Syracuse, N.Y., is a long way from home for most Minor Leaguers. Now try to think of how far away it is if you're from Guam, a little speck of land in the South Pacific.
You'd better hope that you have a good calling plan if that's the case.
For Syracuse SkyChiefs third baseman John Hattig, this is exactly the case. But with Hattig, where he's from means both a little and a lot to him.
Australia is almost 2,000 miles further from the United States than Guam is, but has sent 16 players to the Major Leagues. And Japan has sent dozens of its stars from the other side of the Pacific.
Guam, however, has yet to send one of its own sons to the big leagues. But the way Hattig has been playing could change that fact in the near future.
"Making it to the bigs is very important to him," Blue Jays Director of Player Development Dick Scott said. "He takes a lot of pride from where he comes from and what he might be able to do."
"I feel like I'm just like anyone else who is trying to be 'The First' from somewhere," a laid-back Hattig said. "Just like someone who is trying to be the first player from a certain town or school, I want to make my home proud of me and what I've done."
The slugging third baseman has certainly been doing that over the past two years. The switch-hitter launched 22 home runs in his first full year at Double-A in 2004, starting out with the Portland Sea Dogs before being dealt just before the trading deadline to the Toronto organization. The deal didn't phase Hattig at all, as he helped the New Hampshire Fisher Cats -- Portland's closest geographic rival -- to the Eastern League's Northern Division title, hitting .296 with 10 homers and 30 RBIs in 40 games.
Now getting his first taste of Triple-A with the SkyChiefs, Hattig has only improved his game. Though he hasn't generated runs like most people expected, Hattig was hitting a career-best .325 before pulling his hamstring in mid-June. The 25 year-old has also shown a keen eye, going down on strikes just 13 times through 80 at-bats.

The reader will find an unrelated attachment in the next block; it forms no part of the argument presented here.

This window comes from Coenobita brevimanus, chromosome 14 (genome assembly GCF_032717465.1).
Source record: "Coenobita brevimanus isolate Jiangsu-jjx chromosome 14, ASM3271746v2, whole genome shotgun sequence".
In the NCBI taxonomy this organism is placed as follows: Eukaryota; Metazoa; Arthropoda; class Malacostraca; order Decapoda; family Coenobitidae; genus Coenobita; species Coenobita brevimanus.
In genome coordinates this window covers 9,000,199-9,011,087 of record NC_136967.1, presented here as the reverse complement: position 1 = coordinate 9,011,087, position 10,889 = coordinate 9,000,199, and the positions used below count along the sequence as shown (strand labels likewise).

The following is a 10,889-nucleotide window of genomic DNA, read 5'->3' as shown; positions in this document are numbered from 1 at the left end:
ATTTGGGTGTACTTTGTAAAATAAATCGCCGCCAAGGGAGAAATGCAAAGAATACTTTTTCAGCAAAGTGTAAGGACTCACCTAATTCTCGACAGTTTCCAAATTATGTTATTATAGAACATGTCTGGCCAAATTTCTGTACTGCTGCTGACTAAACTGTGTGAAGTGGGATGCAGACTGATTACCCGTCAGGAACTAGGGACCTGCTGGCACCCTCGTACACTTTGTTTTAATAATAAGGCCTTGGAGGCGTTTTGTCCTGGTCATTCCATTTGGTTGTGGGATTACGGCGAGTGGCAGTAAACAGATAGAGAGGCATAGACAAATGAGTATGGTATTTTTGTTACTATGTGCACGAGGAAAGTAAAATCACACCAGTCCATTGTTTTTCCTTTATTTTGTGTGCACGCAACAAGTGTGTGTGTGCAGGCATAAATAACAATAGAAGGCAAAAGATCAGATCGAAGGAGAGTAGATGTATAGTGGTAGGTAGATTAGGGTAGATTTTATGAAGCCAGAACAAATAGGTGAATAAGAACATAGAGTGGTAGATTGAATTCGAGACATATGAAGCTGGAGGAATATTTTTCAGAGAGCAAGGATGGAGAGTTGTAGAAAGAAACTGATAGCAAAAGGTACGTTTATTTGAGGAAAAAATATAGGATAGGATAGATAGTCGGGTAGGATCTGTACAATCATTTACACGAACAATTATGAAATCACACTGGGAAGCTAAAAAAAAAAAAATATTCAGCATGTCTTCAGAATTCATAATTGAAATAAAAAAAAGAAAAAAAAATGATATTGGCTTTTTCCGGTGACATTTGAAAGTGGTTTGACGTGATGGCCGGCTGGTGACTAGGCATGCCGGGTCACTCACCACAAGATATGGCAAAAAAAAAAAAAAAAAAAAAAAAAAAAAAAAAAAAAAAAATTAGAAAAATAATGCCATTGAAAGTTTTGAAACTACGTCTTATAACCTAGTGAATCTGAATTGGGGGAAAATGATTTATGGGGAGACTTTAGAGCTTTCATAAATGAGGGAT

While scouts are fawning over his abilities, most people are amazed that he is even playing this sport once they hear where he's from.
"People say 'They even know what baseball is down there?' a lot," Hattig said. "Baseball is -- or at least was -- the most popular sport there, just ahead of soccer, while I was in high school.
"I got into it, just following my uncle (a former Angels Minor Leaguer) and my dad around, shagging fly balls in the outfield, throwing the ball around and watching some of the Japanese players down there. A few teams come down there for preseason, so that got me interested, too."
And the Red Sox were pretty interested in Hattig, drafting him in the 25th round of the 1998 First-Year Player Draft, making him the first player from Guam to ever be drafted. But while being the first player from Guam is nice, it certainly isn't all Hattig wants to accomplish, either.
Along with the drastic improvements at the plate, Scott says Hattig's defensive abilities have gotten better, too, noting that his feet are a little quicker and that he has increased his range at the hot corner. Combine that with his switch-hitting abilities and his pennant-race track record, and that last big jump might not be too far away.
"I can't wait to get [to the Major Leagues]," Hattig said. "Hopefully I'll be able to get a lot of my family to see the first game, but definitely my uncle and my dad. They're definitely going to be there."
For Hattig's sake, let's also hope there are definitely some good air-fare rates, too.
Michael Echan is a contributor to MLB.com. This story was not subject to the approval of Major League Baseball or its clubs.